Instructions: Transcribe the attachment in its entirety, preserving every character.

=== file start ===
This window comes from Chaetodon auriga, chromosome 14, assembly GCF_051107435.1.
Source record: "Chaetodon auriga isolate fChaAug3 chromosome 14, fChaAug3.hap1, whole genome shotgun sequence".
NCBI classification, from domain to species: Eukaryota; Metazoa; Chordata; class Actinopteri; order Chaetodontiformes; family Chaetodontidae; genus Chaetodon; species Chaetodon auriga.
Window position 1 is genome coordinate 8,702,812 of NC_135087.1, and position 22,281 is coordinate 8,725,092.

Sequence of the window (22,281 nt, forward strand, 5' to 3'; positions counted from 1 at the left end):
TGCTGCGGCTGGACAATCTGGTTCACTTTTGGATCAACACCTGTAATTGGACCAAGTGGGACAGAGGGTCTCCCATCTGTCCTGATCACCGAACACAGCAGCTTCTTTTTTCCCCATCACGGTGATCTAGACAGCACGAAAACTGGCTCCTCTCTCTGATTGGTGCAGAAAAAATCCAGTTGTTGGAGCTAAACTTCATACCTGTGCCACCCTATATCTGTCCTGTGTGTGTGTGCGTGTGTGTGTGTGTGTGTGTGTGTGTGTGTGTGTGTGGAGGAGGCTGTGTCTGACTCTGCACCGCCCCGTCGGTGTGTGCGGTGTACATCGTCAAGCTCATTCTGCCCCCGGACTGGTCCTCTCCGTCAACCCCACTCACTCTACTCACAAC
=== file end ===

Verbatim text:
This window comes from Chaetodon auriga, chromosome 14, assembly GCF_051107435.1.
Source record: "Chaetodon auriga isolate fChaAug3 chromosome 14, fChaAug3.hap1, whole genome shotgun sequence".
NCBI classification, from domain to species: Eukaryota; Metazoa; Chordata; class Actinopteri; order Chaetodontiformes; family Chaetodontidae; genus Chaetodon; species Chaetodon auriga.
Window position 1 is genome coordinate 8,702,812 of NC_135087.1, and position 22,281 is coordinate 8,725,092.

Sequence of the window (22,281 nt, forward strand, 5' to 3'; positions counted from 1 at the left end):
TGCTGCGGCTGGACAATCTGGTTCACTTTTGGATCAACACCTGTAATTGGACCAAGTGGGACAGAGGGTCTCCCATCTGTCCTGATCACCGAACACAGCAGCTTCTTTTTTCCCCATCACGGTGATCTAGACAGCACGAAAACTGGCTCCTCTCTCTGATTGGTGCAGAAAAAATCCAGTTGTTGGAGCTAAACTTCATACCTGTGCCACCCTATATCTGTCCTGTGTGTGTGTGCGTGTGTGTGTGTGTGTGTGTGTGTGTGTGTGTGTGTGGAGGAGGCTGTGTCTGACTCTGCACCGCCCCGTCGGTGTGTGCGGTGTACATCGTCAAGCTCATTCTGCCCCCGGACTGGTCCTCTCCGTCAACCCCACTCACTCTACTCACAAC